That leaves the COO, chief operating officer, or provost in academia or assistant county administrator in government, in charge not of the external relationship management but of the internal functions from communication to efficiency. And Administrator Howard has checked this box in a way his predecessor never did, he hired Marisellle Rodriguez, whose resume jumps off a page with overwhelming qualification and who appears to be well-respected by staff from those I talk to. Perfect fit. But right now both the administrator and the assistant administrator are inward focused, not that Steve doesn’t attend county functions, he is an incredibly active and hands on leader, also not to say that this isn’t out of necessity in his first year on the job, after ten months, I wouldn’t even be able to work the phones yet.


But to define the culture of the county. To solidify his leadership, and to help the ever-changing board weather controversies when they arise, there needs to be a public face. Nike had plenty of them with all the athletes they sponsor, Under Armour didn’t, their most popular athletes, Steph Curry, Jordan Spieth, these guys are quiet, soft spoken, not salesmen just immensely talented. So Under Armour tanks in controversy while Nike thrives. The Dallas Cowboys have owner Jerry Jones, outspoken, charismatic, larger than life personality, and the Titans have…I don’t even know. I agree with the Chronicle. Culture changes are inevitable and we shouldn’t fault the leader for the turnover although I wish they would have applied that stance consistently four years ago. But there is going to be a time when Administrator Howard will either have to step up as the public face of the county, or find someone who will, because staff needs that to help define and build a Citrus governing culture even as the board changes faces over the years.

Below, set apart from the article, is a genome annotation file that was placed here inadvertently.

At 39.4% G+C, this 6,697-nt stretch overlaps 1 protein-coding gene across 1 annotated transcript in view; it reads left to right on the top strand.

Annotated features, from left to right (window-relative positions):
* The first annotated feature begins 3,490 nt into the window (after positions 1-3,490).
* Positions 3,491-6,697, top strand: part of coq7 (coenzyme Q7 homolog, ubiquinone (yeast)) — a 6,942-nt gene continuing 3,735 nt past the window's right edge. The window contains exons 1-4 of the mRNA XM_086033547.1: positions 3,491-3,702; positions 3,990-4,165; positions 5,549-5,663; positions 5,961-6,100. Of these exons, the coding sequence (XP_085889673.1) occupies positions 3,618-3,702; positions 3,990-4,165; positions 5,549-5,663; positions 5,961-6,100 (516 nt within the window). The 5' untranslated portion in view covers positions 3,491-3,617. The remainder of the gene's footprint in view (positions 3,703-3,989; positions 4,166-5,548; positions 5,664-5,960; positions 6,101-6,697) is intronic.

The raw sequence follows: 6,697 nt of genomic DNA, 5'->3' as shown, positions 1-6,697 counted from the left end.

Comentários


  • Facebook
  • Instagram
  • Twitter
  • YouTube
bottom of page